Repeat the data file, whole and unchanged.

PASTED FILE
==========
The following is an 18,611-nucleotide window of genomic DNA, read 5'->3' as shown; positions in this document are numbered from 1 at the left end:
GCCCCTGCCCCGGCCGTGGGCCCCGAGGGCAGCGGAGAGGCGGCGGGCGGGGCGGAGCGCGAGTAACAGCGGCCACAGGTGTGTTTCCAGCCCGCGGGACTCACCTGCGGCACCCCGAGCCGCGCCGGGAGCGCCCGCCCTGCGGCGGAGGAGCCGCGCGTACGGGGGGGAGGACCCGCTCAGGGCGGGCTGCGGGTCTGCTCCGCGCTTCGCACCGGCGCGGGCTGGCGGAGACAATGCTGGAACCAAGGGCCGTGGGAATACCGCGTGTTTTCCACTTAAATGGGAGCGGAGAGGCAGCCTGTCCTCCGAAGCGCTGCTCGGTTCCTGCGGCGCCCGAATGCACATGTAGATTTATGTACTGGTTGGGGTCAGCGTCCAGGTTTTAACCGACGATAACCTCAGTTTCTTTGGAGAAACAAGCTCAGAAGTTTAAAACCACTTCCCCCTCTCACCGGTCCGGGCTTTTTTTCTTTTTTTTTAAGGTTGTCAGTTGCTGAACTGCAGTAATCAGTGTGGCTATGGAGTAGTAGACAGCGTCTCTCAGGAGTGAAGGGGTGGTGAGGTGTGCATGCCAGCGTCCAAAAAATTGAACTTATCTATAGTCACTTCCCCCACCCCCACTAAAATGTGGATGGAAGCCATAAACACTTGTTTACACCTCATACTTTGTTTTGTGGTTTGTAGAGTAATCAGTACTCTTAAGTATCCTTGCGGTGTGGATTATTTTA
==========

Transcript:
The following is an 18,611-nucleotide window of genomic DNA, read 5'->3' as shown; positions in this document are numbered from 1 at the left end:
GCCCCTGCCCCGGCCGTGGGCCCCGAGGGCAGCGGAGAGGCGGCGGGCGGGGCGGAGCGCGAGTAACAGCGGCCACAGGTGTGTTTCCAGCCCGCGGGACTCACCTGCGGCACCCCGAGCCGCGCCGGGAGCGCCCGCCCTGCGGCGGAGGAGCCGCGCGTACGGGGGGGAGGACCCGCTCAGGGCGGGCTGCGGGTCTGCTCCGCGCTTCGCACCGGCGCGGGCTGGCGGAGACAATGCTGGAACCAAGGGCCGTGGGAATACCGCGTGTTTTCCACTTAAATGGGAGCGGAGAGGCAGCCTGTCCTCCGAAGCGCTGCTCGGTTCCTGCGGCGCCCGAATGCACATGTAGATTTATGTACTGGTTGGGGTCAGCGTCCAGGTTTTAACCGACGATAACCTCAGTTTCTTTGGAGAAACAAGCTCAGAAGTTTAAAACCACTTCCCCCTCTCACCGGTCCGGGCTTTTTTTCTTTTTTTTTAAGGTTGTCAGTTGCTGAACTGCAGTAATCAGTGTGGCTATGGAGTAGTAGACAGCGTCTCTCAGGAGTGAAGGGGTGGTGAGGTGTGCATGCCAGCGTCCAAAAAATTGAACTTATCTATAGTCACTTCCCCCACCCCCACTAAAATGTGGATGGAAGCCATAAACACTTGTTTACACCTCATACTTTGTTTTGTGGTTTGTAGAGTAATCAGTACTCTTAAGTATCCTTGCGGTGTGGATTATTTTA